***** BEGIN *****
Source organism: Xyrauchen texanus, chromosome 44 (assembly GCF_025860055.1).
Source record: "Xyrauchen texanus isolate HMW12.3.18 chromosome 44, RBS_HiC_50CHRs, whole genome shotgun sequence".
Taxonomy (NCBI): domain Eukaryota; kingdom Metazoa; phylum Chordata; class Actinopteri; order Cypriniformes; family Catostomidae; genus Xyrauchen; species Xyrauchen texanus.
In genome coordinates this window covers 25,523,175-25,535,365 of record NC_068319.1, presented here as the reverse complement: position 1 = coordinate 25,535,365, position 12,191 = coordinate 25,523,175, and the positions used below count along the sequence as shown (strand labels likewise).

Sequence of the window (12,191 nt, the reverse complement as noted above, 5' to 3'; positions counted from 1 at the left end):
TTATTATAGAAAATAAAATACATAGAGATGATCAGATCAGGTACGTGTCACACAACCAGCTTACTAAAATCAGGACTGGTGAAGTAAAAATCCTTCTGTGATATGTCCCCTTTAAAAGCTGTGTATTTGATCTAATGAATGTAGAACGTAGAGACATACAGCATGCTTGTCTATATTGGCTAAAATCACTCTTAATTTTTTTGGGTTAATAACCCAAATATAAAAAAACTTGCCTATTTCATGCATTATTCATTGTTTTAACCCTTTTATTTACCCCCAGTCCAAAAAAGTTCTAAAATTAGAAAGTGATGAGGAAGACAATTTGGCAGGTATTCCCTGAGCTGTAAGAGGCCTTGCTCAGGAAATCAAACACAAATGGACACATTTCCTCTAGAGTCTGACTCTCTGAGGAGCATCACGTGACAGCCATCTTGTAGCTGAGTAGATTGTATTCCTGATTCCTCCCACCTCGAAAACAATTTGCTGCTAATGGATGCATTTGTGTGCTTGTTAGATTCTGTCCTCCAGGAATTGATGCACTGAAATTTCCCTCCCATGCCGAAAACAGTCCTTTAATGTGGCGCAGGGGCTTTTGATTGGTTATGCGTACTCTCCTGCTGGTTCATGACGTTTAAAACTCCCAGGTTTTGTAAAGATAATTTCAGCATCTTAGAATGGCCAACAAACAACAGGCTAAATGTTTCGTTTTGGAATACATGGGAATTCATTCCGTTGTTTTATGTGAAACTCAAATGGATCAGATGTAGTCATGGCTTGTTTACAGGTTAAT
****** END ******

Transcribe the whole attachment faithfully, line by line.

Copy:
Source organism: Xyrauchen texanus, chromosome 44 (assembly GCF_025860055.1).
Source record: "Xyrauchen texanus isolate HMW12.3.18 chromosome 44, RBS_HiC_50CHRs, whole genome shotgun sequence".
Taxonomy (NCBI): domain Eukaryota; kingdom Metazoa; phylum Chordata; class Actinopteri; order Cypriniformes; family Catostomidae; genus Xyrauchen; species Xyrauchen texanus.
In genome coordinates this window covers 25,523,175-25,535,365 of record NC_068319.1, presented here as the reverse complement: position 1 = coordinate 25,535,365, position 12,191 = coordinate 25,523,175, and the positions used below count along the sequence as shown (strand labels likewise).

Sequence of the window (12,191 nt, the reverse complement as noted above, 5' to 3'; positions counted from 1 at the left end):
TTATTATAGAAAATAAAATACATAGAGATGATCAGATCAGGTACGTGTCACACAACCAGCTTACTAAAATCAGGACTGGTGAAGTAAAAATCCTTCTGTGATATGTCCCCTTTAAAAGCTGTGTATTTGATCTAATGAATGTAGAACGTAGAGACATACAGCATGCTTGTCTATATTGGCTAAAATCACTCTTAATTTTTTTGGGTTAATAACCCAAATATAAAAAAACTTGCCTATTTCATGCATTATTCATTGTTTTAACCCTTTTATTTACCCCCAGTCCAAAAAAGTTCTAAAATTAGAAAGTGATGAGGAAGACAATTTGGCAGGTATTCCCTGAGCTGTAAGAGGCCTTGCTCAGGAAATCAAACACAAATGGACACATTTCCTCTAGAGTCTGACTCTCTGAGGAGCATCACGTGACAGCCATCTTGTAGCTGAGTAGATTGTATTCCTGATTCCTCCCACCTCGAAAACAATTTGCTGCTAATGGATGCATTTGTGTGCTTGTTAGATTCTGTCCTCCAGGAATTGATGCACTGAAATTTCCCTCCCATGCCGAAAACAGTCCTTTAATGTGGCGCAGGGGCTTTTGATTGGTTATGCGTACTCTCCTGCTGGTTCATGACGTTTAAAACTCCCAGGTTTTGTAAAGATAATTTCAGCATCTTAGAATGGCCAACAAACAACAGGCTAAATGTTTCGTTTTGGAATACATGGGAATTCATTCCGTTGTTTTATGTGAAACTCAAATGGATCAGATGTAGTCATGGCTTGTTTACAGGTTAAT